The US Food and Drug Administration says it has approved 35 new medicines over the past year, and claims that it is getting drugs to patients faster than its counterparts around the world.

The agency notes that the figure is among the highest number of approvals in the past decade, surpassed only by 2009 (37). It notes that 24 of those occurred before any other country in the world and also before the European Union, "continuing a trend of the USA leading the world in first approval of new medicines".

Of the 35 approvals (for the period ended September 2011), the FDA noted that many of the drugs "are important advances for patients". These include two new treatments for hepatitis C - Merck & Co's Victrelis (boceprevir) and Vertex's rival Incivek (telaprevir) - a drug for late-stage prostate cancer - Johnson & Johnson’s Zytiga (abiraterone) - the first new treatment for Hodgkin's lymphoma in 30 years - Seattle Genetics’ Adcetris (brentuximab vedotin) -  and the first lupus treatment in 50 years, GlaxoSmithKline and Human Genome Sciences' Benlysta (belimumab).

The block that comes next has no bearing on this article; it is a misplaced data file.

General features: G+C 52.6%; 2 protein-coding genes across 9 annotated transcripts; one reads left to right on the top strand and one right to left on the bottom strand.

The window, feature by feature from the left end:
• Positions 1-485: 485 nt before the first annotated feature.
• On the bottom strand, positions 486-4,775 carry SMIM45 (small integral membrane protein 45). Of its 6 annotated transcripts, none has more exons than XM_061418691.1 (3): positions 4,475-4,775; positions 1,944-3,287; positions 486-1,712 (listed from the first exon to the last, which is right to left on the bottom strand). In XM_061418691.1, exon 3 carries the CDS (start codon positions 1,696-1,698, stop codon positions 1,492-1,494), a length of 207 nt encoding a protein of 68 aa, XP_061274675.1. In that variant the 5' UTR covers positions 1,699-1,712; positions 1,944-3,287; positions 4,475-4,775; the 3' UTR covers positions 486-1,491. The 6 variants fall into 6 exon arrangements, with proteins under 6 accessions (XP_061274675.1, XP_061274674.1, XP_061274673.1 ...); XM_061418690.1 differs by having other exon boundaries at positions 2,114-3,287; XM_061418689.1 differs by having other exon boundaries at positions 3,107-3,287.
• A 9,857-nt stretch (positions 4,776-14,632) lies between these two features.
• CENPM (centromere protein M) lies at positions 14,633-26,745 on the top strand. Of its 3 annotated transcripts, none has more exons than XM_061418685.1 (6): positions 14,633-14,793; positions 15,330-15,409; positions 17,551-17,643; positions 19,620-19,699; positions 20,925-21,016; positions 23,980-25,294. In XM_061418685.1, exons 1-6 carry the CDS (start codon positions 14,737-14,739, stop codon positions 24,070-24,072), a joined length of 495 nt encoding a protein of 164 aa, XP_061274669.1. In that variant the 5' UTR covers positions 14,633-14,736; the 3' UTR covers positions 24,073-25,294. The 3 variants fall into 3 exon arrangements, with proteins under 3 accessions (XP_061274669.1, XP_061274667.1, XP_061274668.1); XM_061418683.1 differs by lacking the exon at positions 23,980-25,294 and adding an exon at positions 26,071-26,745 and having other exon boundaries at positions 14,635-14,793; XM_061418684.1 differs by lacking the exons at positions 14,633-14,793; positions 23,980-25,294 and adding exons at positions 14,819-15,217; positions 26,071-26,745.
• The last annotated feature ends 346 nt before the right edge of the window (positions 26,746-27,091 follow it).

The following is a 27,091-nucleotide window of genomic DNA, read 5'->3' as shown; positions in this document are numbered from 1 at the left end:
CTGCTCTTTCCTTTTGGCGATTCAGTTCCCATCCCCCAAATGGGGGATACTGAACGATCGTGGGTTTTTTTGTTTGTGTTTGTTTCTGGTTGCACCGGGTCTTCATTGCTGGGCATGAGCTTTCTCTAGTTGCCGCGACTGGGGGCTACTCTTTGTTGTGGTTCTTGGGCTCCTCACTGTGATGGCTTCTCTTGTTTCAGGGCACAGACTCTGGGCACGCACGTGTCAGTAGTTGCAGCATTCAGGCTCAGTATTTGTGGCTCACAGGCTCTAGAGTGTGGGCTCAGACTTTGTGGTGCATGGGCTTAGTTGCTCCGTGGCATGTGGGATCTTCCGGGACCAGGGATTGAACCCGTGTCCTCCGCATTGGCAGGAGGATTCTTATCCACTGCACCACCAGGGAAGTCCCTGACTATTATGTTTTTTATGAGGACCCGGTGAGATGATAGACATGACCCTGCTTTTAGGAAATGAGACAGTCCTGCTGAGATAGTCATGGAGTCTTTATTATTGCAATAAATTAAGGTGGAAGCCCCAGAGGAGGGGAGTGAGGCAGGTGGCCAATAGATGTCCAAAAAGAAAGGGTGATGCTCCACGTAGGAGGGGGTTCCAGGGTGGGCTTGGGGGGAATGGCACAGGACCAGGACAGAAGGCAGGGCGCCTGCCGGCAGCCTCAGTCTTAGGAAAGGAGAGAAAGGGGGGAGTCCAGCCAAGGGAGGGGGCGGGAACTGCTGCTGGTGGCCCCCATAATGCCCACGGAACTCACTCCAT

The FDA noted that 16 of the drugs were approved under priority review, ie in six months, and two-thirds were completed in a single review cycle. Three got the green light using accelerated approval, while thirty-four were approved on or before the review time targets under the Prescription Drug User Fee Act (PDUFA).

Before the PDUFA programme, "American patients waited for new drugs long after they were available elsewhere," said Janet Woodcock, director of the FDA's Center for Drug Evaluation and Research. She added that treatments are now made "rapidly available to patients in the USA, while maintaining our high standards for safety and efficacy".